An atomic rocket crashes atop a lofty plateau on a South Sea island, a plateau where dinosaurs still survive. Three military men and three scientists climb to the top of the plateau and struggle through the savage environment to recover important data from the rocket. The cast consists of B-movie sci-fi veterans: Cesar Romero (“The Jungle”), John Hoyt (“Attack of the Puppet People”), Hugh Beaumont (“The Mole People”), White Bissell (“The Time Machine” and others), Hillary Brooke (“Invaders from Mars”), Sid Melton (“Captain Midnight”), and a bit part by Acquanetta (“Captive Wild Woman”).
The jungle sets and tabletop miniatures bear a pleasing resemblance to a poor-man’s Skull Island (misty and surrealistic). The special effects during the climactic earthquake are nicely done. The cast does a fair job with Richard Landau’s script. Admirable music by Paul Dunlap. Directed by Sam Newfield.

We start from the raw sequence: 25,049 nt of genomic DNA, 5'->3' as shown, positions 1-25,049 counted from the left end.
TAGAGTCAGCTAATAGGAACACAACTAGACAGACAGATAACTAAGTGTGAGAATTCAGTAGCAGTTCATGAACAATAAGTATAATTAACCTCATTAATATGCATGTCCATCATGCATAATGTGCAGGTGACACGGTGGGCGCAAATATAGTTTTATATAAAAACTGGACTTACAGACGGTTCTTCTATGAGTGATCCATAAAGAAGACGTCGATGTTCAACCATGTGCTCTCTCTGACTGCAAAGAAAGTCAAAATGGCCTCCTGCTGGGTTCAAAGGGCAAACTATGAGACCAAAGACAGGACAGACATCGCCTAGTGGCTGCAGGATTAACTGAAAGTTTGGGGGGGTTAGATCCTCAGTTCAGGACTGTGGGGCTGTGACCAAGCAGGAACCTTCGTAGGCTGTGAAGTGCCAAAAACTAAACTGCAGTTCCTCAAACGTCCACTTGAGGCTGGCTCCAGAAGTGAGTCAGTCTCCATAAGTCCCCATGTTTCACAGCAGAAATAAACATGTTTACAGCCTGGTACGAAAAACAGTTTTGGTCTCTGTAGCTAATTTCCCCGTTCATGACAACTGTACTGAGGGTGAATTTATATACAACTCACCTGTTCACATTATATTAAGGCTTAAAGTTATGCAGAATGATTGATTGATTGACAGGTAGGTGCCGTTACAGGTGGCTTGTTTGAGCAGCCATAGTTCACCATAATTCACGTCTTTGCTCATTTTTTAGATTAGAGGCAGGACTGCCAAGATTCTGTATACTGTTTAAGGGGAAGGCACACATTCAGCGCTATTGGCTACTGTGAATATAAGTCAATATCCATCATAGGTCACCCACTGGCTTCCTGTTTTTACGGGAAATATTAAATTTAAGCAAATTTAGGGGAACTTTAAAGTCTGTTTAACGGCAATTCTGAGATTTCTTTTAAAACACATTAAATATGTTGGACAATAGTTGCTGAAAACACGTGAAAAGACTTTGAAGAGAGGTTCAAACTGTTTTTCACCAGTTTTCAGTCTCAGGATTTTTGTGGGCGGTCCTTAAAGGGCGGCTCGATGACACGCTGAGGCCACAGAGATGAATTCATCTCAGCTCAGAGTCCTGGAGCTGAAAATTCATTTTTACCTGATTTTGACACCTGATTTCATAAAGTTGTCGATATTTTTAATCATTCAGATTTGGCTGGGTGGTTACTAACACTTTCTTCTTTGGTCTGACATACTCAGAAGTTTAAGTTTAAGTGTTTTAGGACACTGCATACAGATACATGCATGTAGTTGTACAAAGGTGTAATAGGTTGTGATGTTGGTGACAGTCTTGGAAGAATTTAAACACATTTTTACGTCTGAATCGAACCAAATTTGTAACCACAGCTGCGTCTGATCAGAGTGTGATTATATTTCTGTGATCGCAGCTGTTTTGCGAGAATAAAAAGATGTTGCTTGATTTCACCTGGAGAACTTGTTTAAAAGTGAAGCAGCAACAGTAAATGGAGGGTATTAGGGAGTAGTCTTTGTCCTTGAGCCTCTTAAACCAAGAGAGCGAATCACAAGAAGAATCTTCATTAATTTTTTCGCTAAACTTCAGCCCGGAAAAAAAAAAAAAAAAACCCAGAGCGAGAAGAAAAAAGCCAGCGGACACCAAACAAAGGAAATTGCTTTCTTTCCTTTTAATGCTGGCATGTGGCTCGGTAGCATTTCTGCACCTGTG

In spite of these assets, the film is defeated by a low budget and the poorly done animation (the credits do not name the animator). Only two triceratops, one brontosaurus, and one pterodactyl are shown. The dinosaur models lack detail. “The Lost Continent” came out early in the sci-fi craze of the 1950s, before any of Harryhausen’s movies. The producers didn’t realize how hungry the public was for rampaging stop-motion monsters.